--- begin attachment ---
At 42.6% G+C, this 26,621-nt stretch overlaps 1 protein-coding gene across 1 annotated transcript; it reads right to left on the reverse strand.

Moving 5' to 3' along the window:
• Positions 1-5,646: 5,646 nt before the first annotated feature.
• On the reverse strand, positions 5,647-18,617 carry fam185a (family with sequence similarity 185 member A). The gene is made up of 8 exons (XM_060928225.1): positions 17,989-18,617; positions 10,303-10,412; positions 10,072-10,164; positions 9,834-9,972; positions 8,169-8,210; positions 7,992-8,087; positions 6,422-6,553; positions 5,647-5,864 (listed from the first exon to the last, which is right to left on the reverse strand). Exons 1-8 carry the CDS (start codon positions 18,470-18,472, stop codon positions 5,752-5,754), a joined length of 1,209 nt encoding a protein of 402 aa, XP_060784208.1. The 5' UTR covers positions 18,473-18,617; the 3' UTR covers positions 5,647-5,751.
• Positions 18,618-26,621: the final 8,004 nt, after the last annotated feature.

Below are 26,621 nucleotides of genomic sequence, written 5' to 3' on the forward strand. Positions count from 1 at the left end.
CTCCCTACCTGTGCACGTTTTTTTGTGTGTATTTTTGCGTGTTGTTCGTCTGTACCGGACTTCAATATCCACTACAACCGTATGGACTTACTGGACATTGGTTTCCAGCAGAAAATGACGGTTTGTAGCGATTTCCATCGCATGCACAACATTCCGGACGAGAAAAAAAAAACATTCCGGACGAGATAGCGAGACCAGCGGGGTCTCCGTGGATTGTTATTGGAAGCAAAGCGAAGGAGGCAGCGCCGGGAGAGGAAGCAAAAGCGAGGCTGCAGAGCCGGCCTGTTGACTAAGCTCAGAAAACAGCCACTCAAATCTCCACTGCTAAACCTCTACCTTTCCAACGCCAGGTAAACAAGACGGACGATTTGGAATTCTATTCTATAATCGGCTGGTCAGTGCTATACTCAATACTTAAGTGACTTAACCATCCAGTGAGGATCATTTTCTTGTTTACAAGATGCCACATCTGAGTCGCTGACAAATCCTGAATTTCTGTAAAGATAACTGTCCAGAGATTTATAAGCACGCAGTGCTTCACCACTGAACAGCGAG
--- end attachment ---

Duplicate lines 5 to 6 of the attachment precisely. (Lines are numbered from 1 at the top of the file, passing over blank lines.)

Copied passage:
• Positions 18,618-26,621: the final 8,004 nt, after the last annotated feature.

Below are 26,621 nucleotides of genomic sequence, written 5' to 3' on the forward strand. Positions count from 1 at the left end.